clock menu more-arrow no yes mobile

Filed under:

Please, Not My Pepperoni

COVID-19’s effects on meat processing plants have led to a rise in the cost of pepperoni

An overhead photo showing pepperoni slices scattered over melted cheese. There is no visible pizza crust. Shutterstock/adidas4747

This has been a tough year for big-picture thinking, so sometimes I like to focus on the little things. But the week of August 10, 2020, is taking those things away too: First there were the salmonella-tainted onions, then the listeria-threatened potatoes, limes, and oranges. Now, 2020 has come for our pepperoni, as the pizza topping could very well be the next food item to hit the scarcity list. According to Bloomberg, pepperoni costs are rising, and pizza shops are paying considerably more for the meaty disks now than they did in pre-pandemic times. A shop manager in South Dakota has seen prices rise from $2.87 per pound to a considerably higher $4.12. A restaurant owner in New York tells Bloomberg his cost per pound of pepp has gone up $2.

Part of pepperoni’s appeal is what’s making it hard to source now: It’s ordinarily very cheap. As Barry Friends, a partner at food service consultant Pentallect, explained to Bloomberg, some meatpacking facilities — which have come under close scrutiny as COVID-19 makes a large number of their workers seriously ill, leading to some deaths — have decided the labor-intensive process of making pepperoni simply isn’t worth the razor-thin profit margins. For those who are continuing to make the product, that labor-intensive process means it’s remained expensive, even as other meat products, like ground beef, have seen their prices drop since they were at the height of early-days panic buying and supply chain-related concerns.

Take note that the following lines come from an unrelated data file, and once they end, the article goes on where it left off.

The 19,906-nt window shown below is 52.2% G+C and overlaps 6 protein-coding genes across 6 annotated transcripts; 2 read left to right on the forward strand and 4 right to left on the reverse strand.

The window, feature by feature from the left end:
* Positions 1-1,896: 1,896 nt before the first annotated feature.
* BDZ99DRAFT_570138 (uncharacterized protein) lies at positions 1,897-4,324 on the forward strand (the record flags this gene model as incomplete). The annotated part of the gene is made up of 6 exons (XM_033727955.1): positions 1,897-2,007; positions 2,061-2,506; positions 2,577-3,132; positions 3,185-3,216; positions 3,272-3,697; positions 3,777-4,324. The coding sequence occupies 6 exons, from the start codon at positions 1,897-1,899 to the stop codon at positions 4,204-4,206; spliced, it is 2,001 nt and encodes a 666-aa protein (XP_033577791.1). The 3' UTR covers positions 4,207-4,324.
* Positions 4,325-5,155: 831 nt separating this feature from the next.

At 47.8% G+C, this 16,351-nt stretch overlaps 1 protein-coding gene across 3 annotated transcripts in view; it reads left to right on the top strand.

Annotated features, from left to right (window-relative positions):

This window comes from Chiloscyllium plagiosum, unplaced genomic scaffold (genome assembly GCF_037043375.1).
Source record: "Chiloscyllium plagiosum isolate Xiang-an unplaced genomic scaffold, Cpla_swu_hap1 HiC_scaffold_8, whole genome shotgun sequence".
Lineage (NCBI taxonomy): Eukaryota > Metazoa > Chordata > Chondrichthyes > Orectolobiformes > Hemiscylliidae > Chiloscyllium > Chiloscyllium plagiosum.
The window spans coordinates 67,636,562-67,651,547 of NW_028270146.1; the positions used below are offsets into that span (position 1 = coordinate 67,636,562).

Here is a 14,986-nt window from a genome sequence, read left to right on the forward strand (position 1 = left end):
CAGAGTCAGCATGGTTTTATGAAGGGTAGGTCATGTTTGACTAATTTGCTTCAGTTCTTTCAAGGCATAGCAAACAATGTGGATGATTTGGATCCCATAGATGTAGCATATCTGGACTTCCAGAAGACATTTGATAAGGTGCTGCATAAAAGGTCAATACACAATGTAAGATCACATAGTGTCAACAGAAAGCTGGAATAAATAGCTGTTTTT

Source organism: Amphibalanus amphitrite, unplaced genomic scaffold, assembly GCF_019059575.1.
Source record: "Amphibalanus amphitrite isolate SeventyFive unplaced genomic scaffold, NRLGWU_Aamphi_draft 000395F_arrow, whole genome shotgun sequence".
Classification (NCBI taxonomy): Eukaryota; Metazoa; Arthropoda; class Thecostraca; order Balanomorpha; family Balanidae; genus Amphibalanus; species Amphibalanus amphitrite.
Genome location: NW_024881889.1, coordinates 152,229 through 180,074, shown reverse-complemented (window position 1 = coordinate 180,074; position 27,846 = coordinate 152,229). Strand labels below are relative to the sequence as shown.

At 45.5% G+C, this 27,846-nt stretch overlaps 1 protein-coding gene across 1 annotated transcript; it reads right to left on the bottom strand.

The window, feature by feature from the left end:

It’s not just that supply is down. Pizza shops are among the minority of restaurants that are doing relatively well — some thriving, even — during the pandemic. And unfortunately, it’s small pizza shops that are experiencing this rise in pepperoni costs, while major chains remain unaffected: According to Bloomberg, big players often sign large contracts with pre-negotiated ingredient prices, insulating them from these kinds of fluctuations and spikes.

While a perfectly oily slice of pepperoni pizza might cost a couple dollars more for your local pizza-maker to produce, several shop owners told Bloomberg they don’t plan to increase their prices. As the world crumbles, at least we have these noble pizzeria owners to keep slinging slices at no extra charge — our heroes.

America’s Favorite Pizza Topping Is Starting to Get Scarce [Bloomberg]